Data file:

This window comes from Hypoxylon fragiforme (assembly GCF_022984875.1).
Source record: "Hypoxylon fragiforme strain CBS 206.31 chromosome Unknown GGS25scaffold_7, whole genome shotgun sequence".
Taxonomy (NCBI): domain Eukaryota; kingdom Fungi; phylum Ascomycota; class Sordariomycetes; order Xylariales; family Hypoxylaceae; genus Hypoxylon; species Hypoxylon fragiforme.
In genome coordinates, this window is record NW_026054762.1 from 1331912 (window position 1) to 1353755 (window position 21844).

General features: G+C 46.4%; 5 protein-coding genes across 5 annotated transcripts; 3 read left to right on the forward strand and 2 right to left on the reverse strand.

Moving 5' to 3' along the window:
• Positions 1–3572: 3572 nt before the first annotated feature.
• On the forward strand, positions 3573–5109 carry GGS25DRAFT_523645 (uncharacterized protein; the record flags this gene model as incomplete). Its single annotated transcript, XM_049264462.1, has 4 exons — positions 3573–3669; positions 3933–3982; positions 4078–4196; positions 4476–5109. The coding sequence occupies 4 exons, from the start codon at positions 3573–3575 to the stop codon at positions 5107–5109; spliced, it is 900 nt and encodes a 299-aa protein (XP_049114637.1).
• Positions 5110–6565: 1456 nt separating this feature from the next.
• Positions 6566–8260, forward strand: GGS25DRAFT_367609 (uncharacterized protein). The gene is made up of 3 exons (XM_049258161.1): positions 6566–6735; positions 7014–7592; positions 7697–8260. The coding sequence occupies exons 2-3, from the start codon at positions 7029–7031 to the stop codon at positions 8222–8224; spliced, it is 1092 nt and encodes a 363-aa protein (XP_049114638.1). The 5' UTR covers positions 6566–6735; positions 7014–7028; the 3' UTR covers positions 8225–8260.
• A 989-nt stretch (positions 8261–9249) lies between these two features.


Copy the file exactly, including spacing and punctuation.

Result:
This window comes from Hypoxylon fragiforme (assembly GCF_022984875.1).
Source record: "Hypoxylon fragiforme strain CBS 206.31 chromosome Unknown GGS25scaffold_7, whole genome shotgun sequence".
Taxonomy (NCBI): domain Eukaryota; kingdom Fungi; phylum Ascomycota; class Sordariomycetes; order Xylariales; family Hypoxylaceae; genus Hypoxylon; species Hypoxylon fragiforme.
In genome coordinates, this window is record NW_026054762.1 from 1331912 (window position 1) to 1353755 (window position 21844).

General features: G+C 46.4%; 5 protein-coding genes across 5 annotated transcripts; 3 read left to right on the forward strand and 2 right to left on the reverse strand.

Moving 5' to 3' along the window:
• Positions 1–3572: 3572 nt before the first annotated feature.
• On the forward strand, positions 3573–5109 carry GGS25DRAFT_523645 (uncharacterized protein; the record flags this gene model as incomplete). Its single annotated transcript, XM_049264462.1, has 4 exons — positions 3573–3669; positions 3933–3982; positions 4078–4196; positions 4476–5109. The coding sequence occupies 4 exons, from the start codon at positions 3573–3575 to the stop codon at positions 5107–5109; spliced, it is 900 nt and encodes a 299-aa protein (XP_049114637.1).
• Positions 5110–6565: 1456 nt separating this feature from the next.
• Positions 6566–8260, forward strand: GGS25DRAFT_367609 (uncharacterized protein). The gene is made up of 3 exons (XM_049258161.1): positions 6566–6735; positions 7014–7592; positions 7697–8260. The coding sequence occupies exons 2-3, from the start codon at positions 7029–7031 to the stop codon at positions 8222–8224; spliced, it is 1092 nt and encodes a 363-aa protein (XP_049114638.1). The 5' UTR covers positions 6566–6735; positions 7014–7028; the 3' UTR covers positions 8225–8260.
• A 989-nt stretch (positions 8261–9249) lies between these two features.